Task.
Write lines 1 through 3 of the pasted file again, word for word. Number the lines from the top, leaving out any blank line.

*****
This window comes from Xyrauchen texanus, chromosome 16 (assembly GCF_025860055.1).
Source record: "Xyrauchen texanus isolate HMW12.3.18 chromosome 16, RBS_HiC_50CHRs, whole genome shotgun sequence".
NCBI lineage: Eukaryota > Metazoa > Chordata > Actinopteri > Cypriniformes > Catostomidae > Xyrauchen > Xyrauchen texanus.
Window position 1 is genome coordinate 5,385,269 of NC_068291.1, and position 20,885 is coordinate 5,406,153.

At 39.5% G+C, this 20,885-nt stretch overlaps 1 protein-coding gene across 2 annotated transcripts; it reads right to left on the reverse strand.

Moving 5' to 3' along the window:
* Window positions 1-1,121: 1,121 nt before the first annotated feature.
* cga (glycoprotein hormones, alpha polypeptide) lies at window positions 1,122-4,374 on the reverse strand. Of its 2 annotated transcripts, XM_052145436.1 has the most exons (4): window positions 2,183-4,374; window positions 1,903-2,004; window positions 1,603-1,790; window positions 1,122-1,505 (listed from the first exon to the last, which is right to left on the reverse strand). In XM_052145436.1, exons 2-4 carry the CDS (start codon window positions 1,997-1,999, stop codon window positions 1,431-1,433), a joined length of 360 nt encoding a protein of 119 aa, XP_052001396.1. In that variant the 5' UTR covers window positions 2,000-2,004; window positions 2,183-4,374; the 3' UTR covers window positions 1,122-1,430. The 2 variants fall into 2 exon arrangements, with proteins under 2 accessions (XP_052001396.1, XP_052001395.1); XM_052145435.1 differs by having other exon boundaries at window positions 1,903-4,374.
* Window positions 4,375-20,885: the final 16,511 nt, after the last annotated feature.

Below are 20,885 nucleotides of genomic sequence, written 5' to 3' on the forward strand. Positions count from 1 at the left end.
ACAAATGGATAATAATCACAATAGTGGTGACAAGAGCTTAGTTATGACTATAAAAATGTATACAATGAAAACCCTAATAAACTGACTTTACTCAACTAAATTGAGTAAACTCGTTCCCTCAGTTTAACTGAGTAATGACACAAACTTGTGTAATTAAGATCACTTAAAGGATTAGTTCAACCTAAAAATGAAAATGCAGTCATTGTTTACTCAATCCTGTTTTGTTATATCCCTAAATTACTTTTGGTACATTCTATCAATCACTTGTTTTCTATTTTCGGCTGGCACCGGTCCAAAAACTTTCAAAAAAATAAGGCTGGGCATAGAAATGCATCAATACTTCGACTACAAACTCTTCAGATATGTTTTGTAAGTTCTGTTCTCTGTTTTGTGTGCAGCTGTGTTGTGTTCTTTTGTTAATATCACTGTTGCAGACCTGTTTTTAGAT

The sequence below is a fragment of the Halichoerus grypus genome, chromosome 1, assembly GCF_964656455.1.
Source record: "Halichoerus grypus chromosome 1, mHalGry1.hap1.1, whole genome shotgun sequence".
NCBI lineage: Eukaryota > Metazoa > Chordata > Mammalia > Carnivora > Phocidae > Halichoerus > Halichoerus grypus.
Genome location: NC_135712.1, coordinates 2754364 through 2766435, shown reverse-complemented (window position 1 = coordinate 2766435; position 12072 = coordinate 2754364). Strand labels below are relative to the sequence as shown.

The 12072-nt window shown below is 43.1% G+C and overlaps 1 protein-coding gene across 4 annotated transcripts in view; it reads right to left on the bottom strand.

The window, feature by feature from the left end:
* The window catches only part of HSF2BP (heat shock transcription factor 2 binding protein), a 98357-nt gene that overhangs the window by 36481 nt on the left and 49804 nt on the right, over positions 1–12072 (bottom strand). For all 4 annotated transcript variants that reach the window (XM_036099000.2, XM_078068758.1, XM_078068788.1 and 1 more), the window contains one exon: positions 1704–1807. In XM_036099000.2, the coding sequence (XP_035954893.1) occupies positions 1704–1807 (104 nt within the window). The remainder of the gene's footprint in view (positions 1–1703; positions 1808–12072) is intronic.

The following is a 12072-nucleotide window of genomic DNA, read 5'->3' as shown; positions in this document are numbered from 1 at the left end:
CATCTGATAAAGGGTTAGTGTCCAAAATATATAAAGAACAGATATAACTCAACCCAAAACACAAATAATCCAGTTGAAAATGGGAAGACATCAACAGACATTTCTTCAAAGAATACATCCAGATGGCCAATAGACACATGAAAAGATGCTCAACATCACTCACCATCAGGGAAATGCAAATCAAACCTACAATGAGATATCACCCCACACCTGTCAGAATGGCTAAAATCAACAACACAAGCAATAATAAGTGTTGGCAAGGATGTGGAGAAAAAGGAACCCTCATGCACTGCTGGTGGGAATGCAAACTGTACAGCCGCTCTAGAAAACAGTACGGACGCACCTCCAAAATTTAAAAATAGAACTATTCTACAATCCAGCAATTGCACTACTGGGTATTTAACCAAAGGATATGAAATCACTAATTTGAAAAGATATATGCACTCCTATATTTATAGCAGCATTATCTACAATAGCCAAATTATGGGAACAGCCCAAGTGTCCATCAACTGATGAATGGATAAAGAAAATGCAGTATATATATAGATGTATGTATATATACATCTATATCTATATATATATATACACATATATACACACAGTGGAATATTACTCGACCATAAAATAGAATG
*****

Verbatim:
This window comes from Xyrauchen texanus, chromosome 16 (assembly GCF_025860055.1).
Source record: "Xyrauchen texanus isolate HMW12.3.18 chromosome 16, RBS_HiC_50CHRs, whole genome shotgun sequence".
NCBI lineage: Eukaryota > Metazoa > Chordata > Actinopteri > Cypriniformes > Catostomidae > Xyrauchen > Xyrauchen texanus.